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January 14, 2004

Deaf students feel the music

From: Salem Statesman Journal, OR - Jan 14, 2004

Salem Academy's percussion ensemble pays a visit to Oregon School for the Deaf.

Statesman Journal

In any other audience, it would be rude to talk through a performance.

Not this performance. And not this audience.

Elementary students at the Oregon School for the Deaf were thrilled by the vibrations of a percussion ensemble Tuesday. As teens from Salem Academy Christian School snapped, tapped and rapped on their instruments, the children's hands and faces were busy expressing their owners' excitement.

With the first wallop of the bass drum, broad grins spread across the young children's faces. They put their hands on the bleachers to better feel the vibrations from the tympani, cymbals, bells and snare drums before them.

"I want you to listen for the loud and soft, and listen for the fast and slow," Kami Hettwer, director of the percussion ensemble, said as a teacher translated into American Sign Language.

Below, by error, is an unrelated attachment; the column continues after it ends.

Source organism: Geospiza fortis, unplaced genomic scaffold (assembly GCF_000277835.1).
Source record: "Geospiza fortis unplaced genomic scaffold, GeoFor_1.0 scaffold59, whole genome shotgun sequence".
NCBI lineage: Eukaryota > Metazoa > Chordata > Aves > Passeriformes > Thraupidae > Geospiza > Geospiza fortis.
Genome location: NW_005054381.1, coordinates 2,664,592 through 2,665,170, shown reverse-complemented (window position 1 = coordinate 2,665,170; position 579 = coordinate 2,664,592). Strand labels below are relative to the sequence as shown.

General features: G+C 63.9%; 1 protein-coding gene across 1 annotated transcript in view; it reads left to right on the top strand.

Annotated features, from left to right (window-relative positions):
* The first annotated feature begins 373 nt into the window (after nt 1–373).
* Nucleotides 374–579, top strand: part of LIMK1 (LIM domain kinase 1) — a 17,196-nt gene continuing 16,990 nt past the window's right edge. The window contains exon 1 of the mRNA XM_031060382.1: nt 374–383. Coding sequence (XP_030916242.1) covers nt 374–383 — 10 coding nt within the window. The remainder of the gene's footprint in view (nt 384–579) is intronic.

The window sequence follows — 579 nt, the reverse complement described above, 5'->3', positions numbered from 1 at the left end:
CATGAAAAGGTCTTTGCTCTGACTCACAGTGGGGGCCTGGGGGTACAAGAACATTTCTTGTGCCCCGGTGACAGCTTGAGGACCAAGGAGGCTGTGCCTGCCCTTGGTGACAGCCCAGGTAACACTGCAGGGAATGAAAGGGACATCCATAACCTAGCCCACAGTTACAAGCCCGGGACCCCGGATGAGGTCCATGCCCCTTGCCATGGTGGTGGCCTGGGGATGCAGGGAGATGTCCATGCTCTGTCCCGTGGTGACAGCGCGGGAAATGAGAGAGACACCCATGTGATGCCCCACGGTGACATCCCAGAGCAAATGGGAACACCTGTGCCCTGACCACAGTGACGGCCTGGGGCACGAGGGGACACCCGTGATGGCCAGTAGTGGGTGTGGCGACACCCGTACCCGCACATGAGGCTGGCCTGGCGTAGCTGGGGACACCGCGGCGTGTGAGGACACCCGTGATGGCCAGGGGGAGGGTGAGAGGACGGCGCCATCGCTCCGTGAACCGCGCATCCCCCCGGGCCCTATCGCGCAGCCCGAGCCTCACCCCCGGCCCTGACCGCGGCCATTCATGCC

The percussion ensemble is new at Salem Academy, and Hettwer was looking for venues to perform. She has some experience with music therapy and thought the ensemble would be a good way for the deaf students to experience music.

Kindergarten student Kasala Hunter mimicked music-making motions of Loren Sheets, the snare drum player. Lucio Huerta wiggled on the bleachers and let out yelps of joy.

The students come from across the state, and range in age from 5 to 21.

Some stay in the dorms during the week and return home on weekends; others are driven to the school from around the Mid-Valley.

The children have varying hearing abilities. Some have hearing devices; others have no hearing, said Charlotte Iliff, elementary and middle school supervising teacher.

"Could you hear it?" Hettwer asked after her group played "Simulating Assimilation."

"Could you feel it?"

The children nodded.

When the ensemble finished, Hettwer invited the 20 children to make their own music.

A cacophony of fun ensued.

Lucio raced to the tympani and beat out a triple-forte rhythm. Next was the bass drum, where he banged with the intensity of a marching band. His teacher, Margaret Boyd, could barely keep up as he rushed to the snare drum, then cymbals, then bells.

His huge smile was as constant as his beat.

Copyright 2004 Statesman Journal, Salem, Oregon